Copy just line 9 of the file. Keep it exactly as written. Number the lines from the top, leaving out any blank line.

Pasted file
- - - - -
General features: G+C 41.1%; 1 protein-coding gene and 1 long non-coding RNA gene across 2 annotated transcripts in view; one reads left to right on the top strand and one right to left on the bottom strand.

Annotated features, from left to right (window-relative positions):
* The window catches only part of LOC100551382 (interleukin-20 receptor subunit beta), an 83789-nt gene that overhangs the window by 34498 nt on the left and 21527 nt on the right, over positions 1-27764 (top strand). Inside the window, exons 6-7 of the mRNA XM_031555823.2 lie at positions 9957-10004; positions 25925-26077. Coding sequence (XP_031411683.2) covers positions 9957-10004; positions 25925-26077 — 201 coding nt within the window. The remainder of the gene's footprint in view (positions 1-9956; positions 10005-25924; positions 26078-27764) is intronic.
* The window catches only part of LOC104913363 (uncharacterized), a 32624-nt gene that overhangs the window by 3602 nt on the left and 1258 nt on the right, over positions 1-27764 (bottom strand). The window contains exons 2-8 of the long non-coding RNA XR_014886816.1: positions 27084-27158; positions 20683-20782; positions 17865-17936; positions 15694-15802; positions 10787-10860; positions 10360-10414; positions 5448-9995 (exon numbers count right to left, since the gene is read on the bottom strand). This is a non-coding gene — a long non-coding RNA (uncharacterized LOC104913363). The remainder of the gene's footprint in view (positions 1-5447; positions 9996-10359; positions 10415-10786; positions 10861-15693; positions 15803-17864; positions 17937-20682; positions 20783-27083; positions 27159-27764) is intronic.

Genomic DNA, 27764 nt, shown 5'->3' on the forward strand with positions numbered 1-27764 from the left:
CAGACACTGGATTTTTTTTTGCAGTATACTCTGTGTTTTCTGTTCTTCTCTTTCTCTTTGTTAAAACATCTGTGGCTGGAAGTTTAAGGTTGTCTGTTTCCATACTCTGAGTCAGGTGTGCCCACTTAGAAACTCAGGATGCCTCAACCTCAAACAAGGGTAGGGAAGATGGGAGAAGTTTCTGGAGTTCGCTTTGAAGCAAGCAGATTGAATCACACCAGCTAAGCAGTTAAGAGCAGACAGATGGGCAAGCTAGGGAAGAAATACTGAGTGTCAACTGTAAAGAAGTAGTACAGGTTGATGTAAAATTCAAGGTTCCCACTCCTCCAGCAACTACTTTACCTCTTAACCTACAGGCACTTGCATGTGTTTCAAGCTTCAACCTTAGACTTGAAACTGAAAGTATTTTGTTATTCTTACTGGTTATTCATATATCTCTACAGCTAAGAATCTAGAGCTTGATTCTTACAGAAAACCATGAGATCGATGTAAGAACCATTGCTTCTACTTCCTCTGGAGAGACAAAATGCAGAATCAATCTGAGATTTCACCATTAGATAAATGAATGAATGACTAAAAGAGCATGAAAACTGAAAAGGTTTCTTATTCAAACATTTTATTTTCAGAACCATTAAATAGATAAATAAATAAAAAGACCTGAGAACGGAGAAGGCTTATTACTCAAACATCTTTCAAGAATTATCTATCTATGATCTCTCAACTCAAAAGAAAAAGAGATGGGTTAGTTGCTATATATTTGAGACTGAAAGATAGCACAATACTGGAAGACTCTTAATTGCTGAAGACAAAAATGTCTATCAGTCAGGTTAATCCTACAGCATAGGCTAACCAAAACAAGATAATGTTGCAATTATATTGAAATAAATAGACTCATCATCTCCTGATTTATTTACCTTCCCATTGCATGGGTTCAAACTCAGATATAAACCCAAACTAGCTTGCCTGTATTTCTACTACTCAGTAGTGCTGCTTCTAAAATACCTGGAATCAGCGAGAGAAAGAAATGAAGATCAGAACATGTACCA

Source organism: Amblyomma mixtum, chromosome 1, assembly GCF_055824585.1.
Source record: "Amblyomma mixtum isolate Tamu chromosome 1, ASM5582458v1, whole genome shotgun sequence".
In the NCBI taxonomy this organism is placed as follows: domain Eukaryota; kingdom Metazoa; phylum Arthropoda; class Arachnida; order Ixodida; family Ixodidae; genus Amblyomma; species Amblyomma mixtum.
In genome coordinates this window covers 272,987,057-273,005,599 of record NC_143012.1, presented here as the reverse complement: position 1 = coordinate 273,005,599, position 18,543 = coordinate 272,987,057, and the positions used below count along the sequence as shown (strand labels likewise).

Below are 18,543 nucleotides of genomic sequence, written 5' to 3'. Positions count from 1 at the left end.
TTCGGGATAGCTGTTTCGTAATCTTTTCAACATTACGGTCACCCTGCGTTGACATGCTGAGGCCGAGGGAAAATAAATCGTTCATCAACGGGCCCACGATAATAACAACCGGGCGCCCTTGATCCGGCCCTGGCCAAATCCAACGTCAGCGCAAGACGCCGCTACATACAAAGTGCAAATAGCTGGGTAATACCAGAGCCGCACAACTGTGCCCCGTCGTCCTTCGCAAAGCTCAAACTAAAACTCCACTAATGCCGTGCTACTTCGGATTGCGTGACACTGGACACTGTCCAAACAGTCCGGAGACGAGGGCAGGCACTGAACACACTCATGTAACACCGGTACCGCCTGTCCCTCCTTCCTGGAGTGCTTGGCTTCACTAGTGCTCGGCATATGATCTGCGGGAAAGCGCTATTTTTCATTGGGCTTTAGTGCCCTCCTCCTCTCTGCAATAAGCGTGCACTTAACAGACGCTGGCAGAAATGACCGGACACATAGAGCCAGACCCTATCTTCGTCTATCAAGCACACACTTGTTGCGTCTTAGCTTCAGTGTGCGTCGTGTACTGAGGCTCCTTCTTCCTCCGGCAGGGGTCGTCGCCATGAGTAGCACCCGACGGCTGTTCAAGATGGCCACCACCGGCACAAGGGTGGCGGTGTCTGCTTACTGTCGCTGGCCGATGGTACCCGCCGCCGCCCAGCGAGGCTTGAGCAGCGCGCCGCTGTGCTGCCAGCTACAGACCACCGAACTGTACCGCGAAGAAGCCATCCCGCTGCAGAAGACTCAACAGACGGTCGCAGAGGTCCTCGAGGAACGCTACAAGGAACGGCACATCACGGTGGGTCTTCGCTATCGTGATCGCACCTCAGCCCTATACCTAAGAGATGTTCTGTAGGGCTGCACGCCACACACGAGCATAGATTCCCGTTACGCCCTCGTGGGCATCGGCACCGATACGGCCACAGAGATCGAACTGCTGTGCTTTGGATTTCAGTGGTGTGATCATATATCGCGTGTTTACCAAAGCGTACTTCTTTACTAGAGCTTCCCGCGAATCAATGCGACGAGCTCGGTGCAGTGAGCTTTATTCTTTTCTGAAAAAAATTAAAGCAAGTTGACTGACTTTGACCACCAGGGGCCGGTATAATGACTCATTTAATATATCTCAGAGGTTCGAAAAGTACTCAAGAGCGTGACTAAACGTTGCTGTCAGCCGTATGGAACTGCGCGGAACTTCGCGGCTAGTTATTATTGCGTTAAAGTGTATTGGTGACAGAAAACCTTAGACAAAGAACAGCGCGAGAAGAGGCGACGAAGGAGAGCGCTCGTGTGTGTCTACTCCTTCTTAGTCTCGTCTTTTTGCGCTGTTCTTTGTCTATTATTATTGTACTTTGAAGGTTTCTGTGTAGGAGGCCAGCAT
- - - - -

In the NCBI taxonomy this organism is placed as follows: domain Eukaryota; kingdom Metazoa; phylum Arthropoda; class Arachnida; order Ixodida; family Ixodidae; genus Amblyomma; species Amblyomma mixtum.